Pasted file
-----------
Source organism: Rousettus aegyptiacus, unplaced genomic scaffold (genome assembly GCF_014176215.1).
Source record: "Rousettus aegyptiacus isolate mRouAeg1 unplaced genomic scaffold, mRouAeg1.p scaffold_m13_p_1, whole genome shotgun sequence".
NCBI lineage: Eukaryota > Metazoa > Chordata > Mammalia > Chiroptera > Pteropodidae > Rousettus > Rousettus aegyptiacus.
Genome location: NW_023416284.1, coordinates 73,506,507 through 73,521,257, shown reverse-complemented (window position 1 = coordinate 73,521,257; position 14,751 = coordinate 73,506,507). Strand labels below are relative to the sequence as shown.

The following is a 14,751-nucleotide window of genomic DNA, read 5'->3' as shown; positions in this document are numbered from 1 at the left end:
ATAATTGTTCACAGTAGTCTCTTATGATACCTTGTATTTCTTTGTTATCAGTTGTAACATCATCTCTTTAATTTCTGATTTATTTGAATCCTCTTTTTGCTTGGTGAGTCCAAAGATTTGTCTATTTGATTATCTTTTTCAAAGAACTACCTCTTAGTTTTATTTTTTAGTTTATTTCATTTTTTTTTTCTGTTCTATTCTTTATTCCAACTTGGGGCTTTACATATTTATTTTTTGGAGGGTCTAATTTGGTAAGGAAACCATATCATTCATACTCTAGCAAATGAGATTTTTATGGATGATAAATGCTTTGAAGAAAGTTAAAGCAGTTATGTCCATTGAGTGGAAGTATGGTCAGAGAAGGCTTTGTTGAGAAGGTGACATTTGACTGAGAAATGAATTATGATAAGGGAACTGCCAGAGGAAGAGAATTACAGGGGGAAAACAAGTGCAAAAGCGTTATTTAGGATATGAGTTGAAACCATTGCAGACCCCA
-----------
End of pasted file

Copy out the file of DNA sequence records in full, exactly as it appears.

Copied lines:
Source organism: Rousettus aegyptiacus, unplaced genomic scaffold (genome assembly GCF_014176215.1).
Source record: "Rousettus aegyptiacus isolate mRouAeg1 unplaced genomic scaffold, mRouAeg1.p scaffold_m13_p_1, whole genome shotgun sequence".
NCBI lineage: Eukaryota > Metazoa > Chordata > Mammalia > Chiroptera > Pteropodidae > Rousettus > Rousettus aegyptiacus.
Genome location: NW_023416284.1, coordinates 73,506,507 through 73,521,257, shown reverse-complemented (window position 1 = coordinate 73,521,257; position 14,751 = coordinate 73,506,507). Strand labels below are relative to the sequence as shown.

The following is a 14,751-nucleotide window of genomic DNA, read 5'->3' as shown; positions in this document are numbered from 1 at the left end:
ATAATTGTTCACAGTAGTCTCTTATGATACCTTGTATTTCTTTGTTATCAGTTGTAACATCATCTCTTTAATTTCTGATTTATTTGAATCCTCTTTTTGCTTGGTGAGTCCAAAGATTTGTCTATTTGATTATCTTTTTCAAAGAACTACCTCTTAGTTTTATTTTTTAGTTTATTTCATTTTTTTTTTCTGTTCTATTCTTTATTCCAACTTGGGGCTTTACATATTTATTTTTTGGAGGGTCTAATTTGGTAAGGAAACCATATCATTCATACTCTAGCAAATGAGATTTTTATGGATGATAAATGCTTTGAAGAAAGTTAAAGCAGTTATGTCCATTGAGTGGAAGTATGGTCAGAGAAGGCTTTGTTGAGAAGGTGACATTTGACTGAGAAATGAATTATGATAAGGGAACTGCCAGAGGAAGAGAATTACAGGGGGAAAACAAGTGCAAAAGCGTTATTTAGGATATGAGTTGAAACCATTGCAGACCCCA